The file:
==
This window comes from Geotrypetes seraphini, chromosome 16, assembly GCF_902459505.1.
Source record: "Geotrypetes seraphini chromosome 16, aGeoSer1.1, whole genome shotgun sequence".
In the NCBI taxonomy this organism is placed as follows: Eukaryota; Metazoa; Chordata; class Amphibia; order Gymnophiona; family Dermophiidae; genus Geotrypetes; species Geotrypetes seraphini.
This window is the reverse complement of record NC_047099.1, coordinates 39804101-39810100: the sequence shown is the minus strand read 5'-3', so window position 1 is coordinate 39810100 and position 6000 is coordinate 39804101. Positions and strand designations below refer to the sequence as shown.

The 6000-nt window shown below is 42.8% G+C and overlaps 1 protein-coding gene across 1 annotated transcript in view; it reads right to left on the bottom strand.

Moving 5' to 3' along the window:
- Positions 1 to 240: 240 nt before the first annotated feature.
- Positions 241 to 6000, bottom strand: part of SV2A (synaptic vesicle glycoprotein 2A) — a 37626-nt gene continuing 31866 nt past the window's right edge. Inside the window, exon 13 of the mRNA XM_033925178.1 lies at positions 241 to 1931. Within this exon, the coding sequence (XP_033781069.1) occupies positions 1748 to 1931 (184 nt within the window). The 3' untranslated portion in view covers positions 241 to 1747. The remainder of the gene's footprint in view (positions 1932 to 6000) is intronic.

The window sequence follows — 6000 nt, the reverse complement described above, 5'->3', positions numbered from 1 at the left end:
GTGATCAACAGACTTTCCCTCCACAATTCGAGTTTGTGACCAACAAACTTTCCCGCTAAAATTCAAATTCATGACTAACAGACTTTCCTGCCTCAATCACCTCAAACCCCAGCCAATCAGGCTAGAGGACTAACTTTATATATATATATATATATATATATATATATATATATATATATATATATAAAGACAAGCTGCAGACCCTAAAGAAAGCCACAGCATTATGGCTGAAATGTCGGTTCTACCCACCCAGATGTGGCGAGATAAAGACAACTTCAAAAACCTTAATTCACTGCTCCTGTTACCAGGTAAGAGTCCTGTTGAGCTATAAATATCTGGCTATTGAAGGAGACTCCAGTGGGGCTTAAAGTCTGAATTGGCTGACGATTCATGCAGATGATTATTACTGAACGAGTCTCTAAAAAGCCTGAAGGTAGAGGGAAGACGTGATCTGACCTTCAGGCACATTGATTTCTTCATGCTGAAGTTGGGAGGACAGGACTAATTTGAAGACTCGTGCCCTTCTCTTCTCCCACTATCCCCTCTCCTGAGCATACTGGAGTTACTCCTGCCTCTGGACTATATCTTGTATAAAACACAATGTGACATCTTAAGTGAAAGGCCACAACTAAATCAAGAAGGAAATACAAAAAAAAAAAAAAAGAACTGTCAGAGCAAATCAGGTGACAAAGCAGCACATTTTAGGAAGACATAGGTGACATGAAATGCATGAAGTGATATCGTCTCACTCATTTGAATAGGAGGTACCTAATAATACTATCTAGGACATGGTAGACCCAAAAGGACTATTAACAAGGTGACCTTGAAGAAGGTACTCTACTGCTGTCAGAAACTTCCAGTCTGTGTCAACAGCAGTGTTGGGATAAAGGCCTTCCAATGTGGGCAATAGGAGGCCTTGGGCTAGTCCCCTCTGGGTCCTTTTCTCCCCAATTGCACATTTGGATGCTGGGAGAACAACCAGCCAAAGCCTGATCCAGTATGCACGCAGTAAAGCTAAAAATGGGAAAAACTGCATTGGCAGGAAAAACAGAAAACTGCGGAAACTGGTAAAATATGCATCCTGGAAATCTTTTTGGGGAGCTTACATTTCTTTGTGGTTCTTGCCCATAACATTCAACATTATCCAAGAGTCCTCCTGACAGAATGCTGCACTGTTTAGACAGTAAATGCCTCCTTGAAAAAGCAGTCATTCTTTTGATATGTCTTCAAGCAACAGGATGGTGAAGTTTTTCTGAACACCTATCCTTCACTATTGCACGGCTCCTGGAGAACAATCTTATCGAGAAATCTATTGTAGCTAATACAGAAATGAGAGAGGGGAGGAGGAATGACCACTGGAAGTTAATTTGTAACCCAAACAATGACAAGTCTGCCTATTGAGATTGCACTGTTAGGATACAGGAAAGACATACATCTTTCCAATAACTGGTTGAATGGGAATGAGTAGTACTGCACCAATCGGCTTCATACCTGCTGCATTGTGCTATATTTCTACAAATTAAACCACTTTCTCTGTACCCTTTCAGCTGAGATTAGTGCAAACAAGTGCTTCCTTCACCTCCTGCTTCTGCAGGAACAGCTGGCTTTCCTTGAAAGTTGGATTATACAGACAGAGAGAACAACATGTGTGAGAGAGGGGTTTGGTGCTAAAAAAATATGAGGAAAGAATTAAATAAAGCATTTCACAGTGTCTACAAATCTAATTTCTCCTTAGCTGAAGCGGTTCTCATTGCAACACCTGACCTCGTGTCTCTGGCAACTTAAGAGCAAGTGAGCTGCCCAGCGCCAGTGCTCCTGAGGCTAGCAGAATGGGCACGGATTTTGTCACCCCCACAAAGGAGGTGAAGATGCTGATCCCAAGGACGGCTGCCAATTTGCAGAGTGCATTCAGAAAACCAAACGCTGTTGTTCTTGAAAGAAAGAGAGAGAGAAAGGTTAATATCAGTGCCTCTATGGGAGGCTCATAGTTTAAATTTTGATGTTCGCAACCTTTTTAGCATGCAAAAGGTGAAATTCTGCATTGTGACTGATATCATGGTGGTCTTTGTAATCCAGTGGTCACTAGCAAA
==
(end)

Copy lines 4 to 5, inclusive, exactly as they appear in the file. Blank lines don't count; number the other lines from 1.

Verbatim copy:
This window is the reverse complement of record NC_047099.1, coordinates 39804101-39810100: the sequence shown is the minus strand read 5'-3', so window position 1 is coordinate 39810100 and position 6000 is coordinate 39804101. Positions and strand designations below refer to the sequence as shown.

The 6000-nt window shown below is 42.8% G+C and overlaps 1 protein-coding gene across 1 annotated transcript in view; it reads right to left on the bottom strand.